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Daylesford Organic information

Daylesford Organic is a unique venue which contains the Larder restaurant which serves a seasonal menu, the Raw Bar where you can dine on a selection of healthy raw cuisine and the Bread Bar Cafe where you enjoy a light meal and coffee in a relaxing atmosphere.

"Set in the heart of Notting Hill, Daylesford Farmshop & Café is all about organic, seasonal and delicious food.

All our food comes straight from our organic farm in the Cotswolds to your fork: our meat and poultry, fruit and vegetables from our market garden, bread from our bakery, and cheese, milk and yoghurt from our creamery.

Join us for a cold-press juice and morning browse of our organic farmshop, a super-healthy salad for lunch, an indulgent afternoon tea or supper with friends.

Daylesford is one of the most sustainable farms in the UK. We want to grow, farm, produce and sell food in harmony with the environment. We have won over 60 national and international awards over the last 3 years for our delicious food, our sustainable practices and our farmshops and cafés."

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Opening Hours
Opening Hours
MON

08:00 - 19:00

TUE

08:00 - 21:30

WED

08:00 - 21:30

THU

08:00 - 21:30

FRI

08:00 - 21:30

SAT

08:00 - 21:30

SUN

10:00 - 16:00

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Daylesford Organic reviews



By Stephen F.

The latest addition to the brand’s stable of artisan, seasonal and funnily enough, organic delicatessens, this Notting Hill branch brings yet more quality fare to the wealthy well-to-do of West London, throwing in the same hefty prices whilst at it.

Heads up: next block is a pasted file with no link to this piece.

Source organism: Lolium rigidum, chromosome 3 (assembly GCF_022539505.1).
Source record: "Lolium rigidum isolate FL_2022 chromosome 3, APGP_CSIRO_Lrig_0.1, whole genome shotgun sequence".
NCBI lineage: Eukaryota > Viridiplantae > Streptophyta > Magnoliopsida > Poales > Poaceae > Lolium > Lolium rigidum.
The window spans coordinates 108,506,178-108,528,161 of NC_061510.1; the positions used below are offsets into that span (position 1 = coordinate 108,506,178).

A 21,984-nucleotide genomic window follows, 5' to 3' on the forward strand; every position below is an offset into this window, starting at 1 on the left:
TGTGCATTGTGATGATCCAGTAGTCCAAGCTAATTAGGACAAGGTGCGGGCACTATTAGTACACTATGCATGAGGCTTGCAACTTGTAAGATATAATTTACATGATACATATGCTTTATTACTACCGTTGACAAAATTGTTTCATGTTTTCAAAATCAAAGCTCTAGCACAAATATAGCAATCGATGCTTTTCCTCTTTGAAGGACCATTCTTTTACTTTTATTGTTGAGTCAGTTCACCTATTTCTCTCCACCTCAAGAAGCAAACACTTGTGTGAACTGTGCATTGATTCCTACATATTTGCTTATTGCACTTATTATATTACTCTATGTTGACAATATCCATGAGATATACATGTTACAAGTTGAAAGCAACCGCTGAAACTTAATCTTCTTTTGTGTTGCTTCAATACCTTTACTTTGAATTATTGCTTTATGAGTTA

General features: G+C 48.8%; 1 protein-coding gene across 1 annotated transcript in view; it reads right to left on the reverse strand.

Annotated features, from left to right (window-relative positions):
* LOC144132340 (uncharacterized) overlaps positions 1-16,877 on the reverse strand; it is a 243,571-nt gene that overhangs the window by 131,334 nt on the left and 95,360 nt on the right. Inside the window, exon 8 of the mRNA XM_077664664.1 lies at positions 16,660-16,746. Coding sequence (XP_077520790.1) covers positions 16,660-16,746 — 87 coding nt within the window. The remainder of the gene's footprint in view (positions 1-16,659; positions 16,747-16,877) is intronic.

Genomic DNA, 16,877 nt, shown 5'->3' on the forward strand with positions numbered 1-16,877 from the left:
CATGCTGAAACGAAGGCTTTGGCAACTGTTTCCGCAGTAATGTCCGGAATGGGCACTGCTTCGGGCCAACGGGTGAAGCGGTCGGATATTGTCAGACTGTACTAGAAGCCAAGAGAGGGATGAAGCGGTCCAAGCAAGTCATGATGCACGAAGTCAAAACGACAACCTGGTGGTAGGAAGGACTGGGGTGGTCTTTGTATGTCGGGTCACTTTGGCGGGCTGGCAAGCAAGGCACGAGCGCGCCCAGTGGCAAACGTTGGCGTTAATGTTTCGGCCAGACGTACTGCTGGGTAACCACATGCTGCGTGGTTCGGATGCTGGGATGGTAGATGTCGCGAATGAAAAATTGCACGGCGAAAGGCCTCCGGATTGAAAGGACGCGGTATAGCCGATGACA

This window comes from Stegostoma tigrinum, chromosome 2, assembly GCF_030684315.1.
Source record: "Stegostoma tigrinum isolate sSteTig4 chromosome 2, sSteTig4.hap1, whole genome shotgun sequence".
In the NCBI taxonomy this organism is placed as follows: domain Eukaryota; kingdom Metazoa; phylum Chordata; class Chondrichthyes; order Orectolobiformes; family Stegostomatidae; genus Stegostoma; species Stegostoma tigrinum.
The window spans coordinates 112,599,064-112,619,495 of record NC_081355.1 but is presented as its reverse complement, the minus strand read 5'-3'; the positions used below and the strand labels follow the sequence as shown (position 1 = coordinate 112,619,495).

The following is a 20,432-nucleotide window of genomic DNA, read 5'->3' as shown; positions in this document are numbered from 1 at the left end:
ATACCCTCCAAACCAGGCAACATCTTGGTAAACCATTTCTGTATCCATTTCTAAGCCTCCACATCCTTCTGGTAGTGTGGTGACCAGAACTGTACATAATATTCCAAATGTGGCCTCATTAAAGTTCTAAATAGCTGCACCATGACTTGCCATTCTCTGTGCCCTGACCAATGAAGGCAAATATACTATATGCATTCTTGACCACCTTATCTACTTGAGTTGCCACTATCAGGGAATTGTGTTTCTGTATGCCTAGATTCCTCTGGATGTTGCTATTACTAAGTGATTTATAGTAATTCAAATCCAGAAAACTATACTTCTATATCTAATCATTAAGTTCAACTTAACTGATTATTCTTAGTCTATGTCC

The Venue
Sitting pretty on leafy Westbourne Grove, the understated exterior of Daylesford Organic entices the pastel-decked denizens of Notting Hill in their droves, especially at lunch, where ladies who do just that are joined by a veritable plethora of cooing food fans. A gleaming glass frontage offers a taste of what lies within but if you’re just browsing there are a couple of menus standing to attention and staffing the door, acting as imposing deterrents to those without the means.

There are three areas where you can eat, including a cafe, a raw bar and the Larder Restaurant. The interior is filled with all the rustic elements you’d expect from somewhere that places such an emphasis on sourcing independent produce, so expect to see snaking foliage, wooden-fence panelling and wicker baskets offering tempting examples of what’s in store. A large mural showcasing typical larder produce helps to brighten up the strange devotion to beige that infects the walls, chairs, tables and anything else within easy reach of a paintbrush, whilst an unintentionally hilarious promotional video for the brand’s ethos offers an amusing interlude between courses.

The Atmosphere
It’s hardly a varied bunch settling down to dine at Daylesford, with the typical Notting Hill set enjoying long lunches, quick bites and sometimes even extended stays into the evening. It’s very much a neighbourhood restaurant, so expect to see air kisses galore as passers-by spot their friends, pop in and pull up a pew. It is, however, a great place in which to dine alone too, especially if you get a window seat where you can watch the world of Westbourne Grove meander idly by.